I walked across the cul-de-sac to the single story house across from us. I stepped past the demolished driveway, over the walkway reduced to rubble, and up to the front door. I rang the bell, twice. I wasn’t sure if the occupants would hear it over the noise of the jackhammers.
A good-looking guy in his late 20s answered the door. As he stepped out of the house down to the dirt where the stoop had been, he introduced himself.
“Hi, I’m Mitch.”
Someone shouted from inside, “Honey, close the door!”
“Oh, yeah,” he said, pulling the front door shut behind him.
“Hi, I’m Michelle,” I said.
“Rachel?” he asked, over the noise from the construction.
“Michelle,” I said louder.
“When will this construction be over do you think?”
Mitch hesitated. “I’m not sure.”
“I’m asking because,” and here I take a breath, “I’m a writer. This jackhammering has been going on for at least a week. Over there on the second floor,” I waved in the direction of my house, “is my office. I can’t open the windows, and even with the windows shut the noise is deafening.”
“Well, it’s the best way to excavate all this,” Matt said as he swept his hand across the front of his large, pie-shaped lot.
“It wouldn’t be so bad if I knew when it would stop,” I said. “In fact, it did seem to have stopped for a day or two, but then it started up again.”
“Oh, at first we just planned to do the walkway and the front step, but then we added the driveway. Then we decided to put in new landscaping, and that meant a new sprinkler system, too. Anyhow, what do you want them to do, use shovels?”
“Couldn’t you get one of those little Bobcat excavation things, whatchamacallits, backhoes?”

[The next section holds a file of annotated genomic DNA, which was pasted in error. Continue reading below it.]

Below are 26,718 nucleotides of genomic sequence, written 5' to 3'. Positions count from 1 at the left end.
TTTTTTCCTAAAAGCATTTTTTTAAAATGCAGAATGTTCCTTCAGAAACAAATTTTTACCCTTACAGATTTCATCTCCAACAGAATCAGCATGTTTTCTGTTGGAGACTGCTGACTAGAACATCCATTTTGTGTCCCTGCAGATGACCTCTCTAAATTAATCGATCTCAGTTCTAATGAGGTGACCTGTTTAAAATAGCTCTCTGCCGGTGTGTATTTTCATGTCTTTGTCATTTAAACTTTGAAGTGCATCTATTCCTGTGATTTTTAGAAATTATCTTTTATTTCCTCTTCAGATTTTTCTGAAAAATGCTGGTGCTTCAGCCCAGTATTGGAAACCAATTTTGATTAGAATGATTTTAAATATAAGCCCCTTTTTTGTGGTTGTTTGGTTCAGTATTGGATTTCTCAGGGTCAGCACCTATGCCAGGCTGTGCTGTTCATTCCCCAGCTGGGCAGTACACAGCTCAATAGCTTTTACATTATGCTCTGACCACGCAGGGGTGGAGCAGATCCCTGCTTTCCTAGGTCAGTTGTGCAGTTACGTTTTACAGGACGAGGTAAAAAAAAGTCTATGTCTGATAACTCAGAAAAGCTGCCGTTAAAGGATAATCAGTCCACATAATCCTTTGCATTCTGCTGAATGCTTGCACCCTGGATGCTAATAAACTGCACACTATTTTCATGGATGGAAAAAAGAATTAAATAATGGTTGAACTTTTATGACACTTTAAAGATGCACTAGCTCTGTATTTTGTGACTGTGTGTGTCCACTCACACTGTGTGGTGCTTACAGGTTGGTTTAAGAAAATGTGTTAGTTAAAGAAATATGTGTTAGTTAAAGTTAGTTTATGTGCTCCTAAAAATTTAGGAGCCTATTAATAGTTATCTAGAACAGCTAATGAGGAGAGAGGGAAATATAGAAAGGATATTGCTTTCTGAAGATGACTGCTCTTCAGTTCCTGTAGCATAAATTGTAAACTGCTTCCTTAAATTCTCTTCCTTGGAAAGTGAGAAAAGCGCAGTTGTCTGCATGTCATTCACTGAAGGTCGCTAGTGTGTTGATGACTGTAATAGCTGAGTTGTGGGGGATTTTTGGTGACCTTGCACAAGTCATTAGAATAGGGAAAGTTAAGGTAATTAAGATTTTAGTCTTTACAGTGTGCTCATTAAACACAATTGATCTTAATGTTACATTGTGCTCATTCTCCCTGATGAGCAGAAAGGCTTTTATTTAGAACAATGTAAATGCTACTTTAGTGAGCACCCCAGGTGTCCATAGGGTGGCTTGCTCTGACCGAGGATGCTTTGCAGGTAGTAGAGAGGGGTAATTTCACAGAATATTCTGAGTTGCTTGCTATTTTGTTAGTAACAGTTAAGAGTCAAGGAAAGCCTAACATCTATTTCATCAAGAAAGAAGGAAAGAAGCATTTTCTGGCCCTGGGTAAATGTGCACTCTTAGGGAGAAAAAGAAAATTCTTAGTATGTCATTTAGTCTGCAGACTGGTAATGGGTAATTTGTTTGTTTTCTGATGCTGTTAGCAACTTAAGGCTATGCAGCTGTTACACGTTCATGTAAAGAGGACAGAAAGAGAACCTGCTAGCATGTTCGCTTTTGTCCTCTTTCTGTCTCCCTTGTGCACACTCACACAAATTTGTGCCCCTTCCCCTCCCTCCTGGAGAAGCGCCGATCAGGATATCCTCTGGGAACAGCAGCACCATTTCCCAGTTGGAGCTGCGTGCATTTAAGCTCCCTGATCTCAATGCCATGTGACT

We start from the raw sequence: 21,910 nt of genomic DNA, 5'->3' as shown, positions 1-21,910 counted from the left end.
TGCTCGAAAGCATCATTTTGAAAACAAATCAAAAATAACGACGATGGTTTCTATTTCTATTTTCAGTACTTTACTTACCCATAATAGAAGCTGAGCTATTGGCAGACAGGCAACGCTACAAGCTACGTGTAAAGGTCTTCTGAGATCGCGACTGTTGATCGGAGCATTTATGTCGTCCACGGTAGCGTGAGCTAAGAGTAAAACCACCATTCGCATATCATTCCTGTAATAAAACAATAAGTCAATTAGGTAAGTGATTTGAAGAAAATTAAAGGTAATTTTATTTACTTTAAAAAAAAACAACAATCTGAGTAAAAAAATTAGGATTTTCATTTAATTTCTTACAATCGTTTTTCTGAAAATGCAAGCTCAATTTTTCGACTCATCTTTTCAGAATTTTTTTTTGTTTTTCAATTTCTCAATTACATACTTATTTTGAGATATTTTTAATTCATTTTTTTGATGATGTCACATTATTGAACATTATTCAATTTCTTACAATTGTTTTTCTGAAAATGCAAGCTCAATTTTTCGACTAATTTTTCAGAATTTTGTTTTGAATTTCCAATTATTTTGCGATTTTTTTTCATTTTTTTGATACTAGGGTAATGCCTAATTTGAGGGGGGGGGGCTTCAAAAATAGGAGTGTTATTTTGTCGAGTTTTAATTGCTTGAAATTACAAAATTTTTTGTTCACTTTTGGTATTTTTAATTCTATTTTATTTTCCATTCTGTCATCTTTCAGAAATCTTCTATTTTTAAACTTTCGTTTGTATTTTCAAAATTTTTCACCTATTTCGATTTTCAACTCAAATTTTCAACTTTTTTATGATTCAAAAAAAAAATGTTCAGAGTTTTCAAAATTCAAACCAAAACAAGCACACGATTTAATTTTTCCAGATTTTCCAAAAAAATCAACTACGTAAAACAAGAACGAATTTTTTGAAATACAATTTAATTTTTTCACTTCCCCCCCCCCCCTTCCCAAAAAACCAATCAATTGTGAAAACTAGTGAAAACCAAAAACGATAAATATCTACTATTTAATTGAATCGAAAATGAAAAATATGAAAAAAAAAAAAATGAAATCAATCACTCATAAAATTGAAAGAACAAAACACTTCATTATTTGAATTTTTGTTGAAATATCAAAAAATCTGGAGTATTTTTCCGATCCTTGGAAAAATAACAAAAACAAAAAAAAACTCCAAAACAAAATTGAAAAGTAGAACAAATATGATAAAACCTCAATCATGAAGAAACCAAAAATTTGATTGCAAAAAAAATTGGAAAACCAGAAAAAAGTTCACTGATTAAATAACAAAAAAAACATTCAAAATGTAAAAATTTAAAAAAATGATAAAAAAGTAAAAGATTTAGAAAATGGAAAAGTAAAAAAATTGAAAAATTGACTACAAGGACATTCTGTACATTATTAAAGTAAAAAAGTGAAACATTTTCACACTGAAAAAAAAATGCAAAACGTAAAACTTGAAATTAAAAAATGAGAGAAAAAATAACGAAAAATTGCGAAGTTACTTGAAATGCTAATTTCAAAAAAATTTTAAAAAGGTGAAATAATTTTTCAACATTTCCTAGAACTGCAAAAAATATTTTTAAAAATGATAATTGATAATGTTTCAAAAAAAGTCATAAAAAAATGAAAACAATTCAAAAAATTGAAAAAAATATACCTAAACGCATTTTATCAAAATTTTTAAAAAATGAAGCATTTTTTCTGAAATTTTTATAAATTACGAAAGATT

“I don’t know; I’d have to ask the foreman.” Mitch frowned.
“Can’t you at least let me know, is it going to be another day, another week, or what?”
“Do you think we like this?” Mitch said, changing to a more aggressive response.
Don’t tell me how bad you have it, I thought.
“We have a three-week old baby.”
“Well, if you could just let me know when you think this crew will be finished, I’d appreciate it,” I replied.
Mitch looked left and right, as if he didn’t want to be overheard giving away state secrets. “Don’t quote me on this, but we’re hoping to pour concrete next Friday.”
Today was Saturday. At least another four days of teeth-rattling noise.
“Ok, thanks,” I said, turning to go.
“Bye,” Mitch said as he went inside.
As I walked back to my house, I realized that for the first time I had uttered those words: I am a writer. I picked up my step, noticing the bright blue sky, and wished I could whistle.
About Michelle: After a 35-year career in university teaching, I decided to try my hand at creative non-fiction. It’s been a tough switch but after three years I feel I’m making good progress. My other activities include riding my bicycle about 50 miles a week; working out in the gym, swimming, and yoga; and taking my new puppy, Kiah, on long walks. I working on a memoir about overcoming a lifetime of depression and I’ve taken up meditation to help me sort things out. At age 69, I look forward to the years I have left to be filled with peace and harmony.